The previous literature on vertical equity in property assessment has focused on parcel level data within a single area, and has produced mixed conclusions on whether the process is progressive or regressive. This paper advances the discussion to identifying what differences between jurisdictions might account for the mix of findings. Using data from Virginia cities and counties between 2001 and 2007, evidence is presented that indicates having tax maps available online, appointed assessors, and senior citizens all influence the level of regressivity observed between jurisdictions. Overall, the results support the hypothesis that interjurisdictional differences are determinants of vertical inequity.*The assessment process would be equitable across property classes if they all get the same rate of fractional assessment. For example, if all properties were assessed at 80% of true market value, then this would be vertically equitable despite being inaccurate. If the more expensive properties were only assessed at 70% of true market value, while the low-value property was assessed at a rate of 90%, then we would call this a "regressive" process.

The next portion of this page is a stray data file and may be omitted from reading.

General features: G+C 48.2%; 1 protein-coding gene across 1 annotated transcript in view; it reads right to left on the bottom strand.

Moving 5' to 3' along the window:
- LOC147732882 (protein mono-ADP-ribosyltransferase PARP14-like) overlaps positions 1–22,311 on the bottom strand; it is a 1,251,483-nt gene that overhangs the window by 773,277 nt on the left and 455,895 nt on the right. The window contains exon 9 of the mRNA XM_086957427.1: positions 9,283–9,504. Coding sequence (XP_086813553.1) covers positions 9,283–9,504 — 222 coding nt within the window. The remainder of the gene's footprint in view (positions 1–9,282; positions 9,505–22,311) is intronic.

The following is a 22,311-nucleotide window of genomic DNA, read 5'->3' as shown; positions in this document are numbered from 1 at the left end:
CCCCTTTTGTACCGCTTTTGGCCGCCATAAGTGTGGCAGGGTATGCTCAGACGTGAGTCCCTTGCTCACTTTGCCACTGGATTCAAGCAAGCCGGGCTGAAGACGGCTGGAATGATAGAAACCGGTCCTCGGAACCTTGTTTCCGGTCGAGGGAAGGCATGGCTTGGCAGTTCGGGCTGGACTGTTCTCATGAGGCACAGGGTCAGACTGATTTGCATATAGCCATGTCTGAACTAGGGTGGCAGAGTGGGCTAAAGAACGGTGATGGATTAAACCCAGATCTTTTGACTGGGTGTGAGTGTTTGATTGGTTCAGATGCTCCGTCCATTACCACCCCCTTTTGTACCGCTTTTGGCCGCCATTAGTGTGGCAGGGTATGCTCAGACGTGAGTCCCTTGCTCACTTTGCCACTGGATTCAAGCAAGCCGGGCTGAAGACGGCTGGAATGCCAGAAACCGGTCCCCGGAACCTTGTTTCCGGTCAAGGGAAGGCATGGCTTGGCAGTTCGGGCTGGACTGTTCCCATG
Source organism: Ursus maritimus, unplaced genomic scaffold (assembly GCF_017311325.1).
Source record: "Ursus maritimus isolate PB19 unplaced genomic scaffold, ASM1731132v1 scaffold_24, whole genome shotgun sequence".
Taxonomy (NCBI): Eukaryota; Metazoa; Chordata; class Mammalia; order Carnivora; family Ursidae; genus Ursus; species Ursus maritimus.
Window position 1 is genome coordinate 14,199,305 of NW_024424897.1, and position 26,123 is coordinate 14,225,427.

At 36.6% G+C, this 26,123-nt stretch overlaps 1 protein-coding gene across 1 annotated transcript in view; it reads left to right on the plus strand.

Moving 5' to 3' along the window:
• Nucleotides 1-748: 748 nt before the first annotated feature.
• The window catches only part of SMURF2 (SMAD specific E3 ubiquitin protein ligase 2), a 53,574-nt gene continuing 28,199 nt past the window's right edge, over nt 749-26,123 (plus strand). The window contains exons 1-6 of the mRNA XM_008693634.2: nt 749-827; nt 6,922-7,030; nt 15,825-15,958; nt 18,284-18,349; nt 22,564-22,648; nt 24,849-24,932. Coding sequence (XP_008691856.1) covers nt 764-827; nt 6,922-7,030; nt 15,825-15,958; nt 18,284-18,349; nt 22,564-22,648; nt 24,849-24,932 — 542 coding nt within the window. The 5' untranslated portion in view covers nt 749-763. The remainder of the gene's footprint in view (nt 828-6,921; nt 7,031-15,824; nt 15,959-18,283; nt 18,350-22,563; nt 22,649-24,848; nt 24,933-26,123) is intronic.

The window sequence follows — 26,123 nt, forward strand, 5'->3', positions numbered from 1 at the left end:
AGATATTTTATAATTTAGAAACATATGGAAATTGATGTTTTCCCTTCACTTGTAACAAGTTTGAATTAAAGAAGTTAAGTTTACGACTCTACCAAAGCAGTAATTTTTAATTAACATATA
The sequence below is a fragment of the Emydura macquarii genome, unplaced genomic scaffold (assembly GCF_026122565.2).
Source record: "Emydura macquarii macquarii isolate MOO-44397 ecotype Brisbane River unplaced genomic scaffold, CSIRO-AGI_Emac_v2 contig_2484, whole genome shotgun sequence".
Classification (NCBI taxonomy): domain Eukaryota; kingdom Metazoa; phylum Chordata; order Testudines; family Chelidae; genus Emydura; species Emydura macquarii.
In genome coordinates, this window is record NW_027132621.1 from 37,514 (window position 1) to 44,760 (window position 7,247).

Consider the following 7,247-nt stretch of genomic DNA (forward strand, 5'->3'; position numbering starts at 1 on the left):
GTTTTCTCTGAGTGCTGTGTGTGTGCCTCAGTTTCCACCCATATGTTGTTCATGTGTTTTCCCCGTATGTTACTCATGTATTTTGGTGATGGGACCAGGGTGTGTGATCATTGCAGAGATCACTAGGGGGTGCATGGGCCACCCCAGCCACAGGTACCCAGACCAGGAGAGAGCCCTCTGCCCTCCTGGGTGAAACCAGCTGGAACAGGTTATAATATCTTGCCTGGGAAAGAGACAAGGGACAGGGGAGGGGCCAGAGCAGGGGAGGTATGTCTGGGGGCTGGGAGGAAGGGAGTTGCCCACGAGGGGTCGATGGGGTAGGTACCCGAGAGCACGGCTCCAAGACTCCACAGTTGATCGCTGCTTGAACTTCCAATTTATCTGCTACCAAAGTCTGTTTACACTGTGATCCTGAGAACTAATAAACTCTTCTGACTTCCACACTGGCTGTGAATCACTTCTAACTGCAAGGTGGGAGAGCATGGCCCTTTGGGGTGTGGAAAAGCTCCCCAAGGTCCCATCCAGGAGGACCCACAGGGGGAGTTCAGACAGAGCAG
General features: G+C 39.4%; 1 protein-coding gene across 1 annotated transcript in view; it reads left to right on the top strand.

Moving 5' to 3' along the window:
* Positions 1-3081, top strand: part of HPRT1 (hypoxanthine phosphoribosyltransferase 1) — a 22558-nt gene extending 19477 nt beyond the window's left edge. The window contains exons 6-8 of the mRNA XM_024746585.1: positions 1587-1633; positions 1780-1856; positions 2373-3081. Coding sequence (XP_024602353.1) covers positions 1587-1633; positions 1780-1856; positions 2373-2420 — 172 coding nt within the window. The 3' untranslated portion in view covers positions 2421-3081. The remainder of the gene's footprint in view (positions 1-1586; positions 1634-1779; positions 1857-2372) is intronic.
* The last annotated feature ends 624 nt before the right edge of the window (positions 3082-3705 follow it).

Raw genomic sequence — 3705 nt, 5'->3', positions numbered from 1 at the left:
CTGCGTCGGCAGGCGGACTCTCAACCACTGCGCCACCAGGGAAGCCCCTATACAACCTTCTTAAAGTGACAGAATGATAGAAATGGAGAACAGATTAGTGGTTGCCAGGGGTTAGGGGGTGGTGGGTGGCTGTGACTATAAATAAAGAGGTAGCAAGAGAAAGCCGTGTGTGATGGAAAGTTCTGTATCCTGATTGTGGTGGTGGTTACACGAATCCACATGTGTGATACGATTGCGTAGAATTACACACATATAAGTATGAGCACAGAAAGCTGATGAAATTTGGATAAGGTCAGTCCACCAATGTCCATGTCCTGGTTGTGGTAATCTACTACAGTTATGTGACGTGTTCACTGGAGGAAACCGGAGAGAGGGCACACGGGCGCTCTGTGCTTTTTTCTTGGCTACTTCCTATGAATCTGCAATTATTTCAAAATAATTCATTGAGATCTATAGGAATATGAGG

Sunday, January 23, 2011
Is the Assessment Process Progressive or Regressive?
That is a question* that has been asked a lot by public finance scholars. My latest paper, forthcoming at Land Economics, argues that it is the wrong question and that we should instead ask what might cause it to be one or the other, rather than thinking about the process as being inherently one-sided. For those interested in the property tax incidence debate, one must be careful about how political opportunism might be submitted as evidence in favor of either side, but more on that to come from me in the future. The abstract: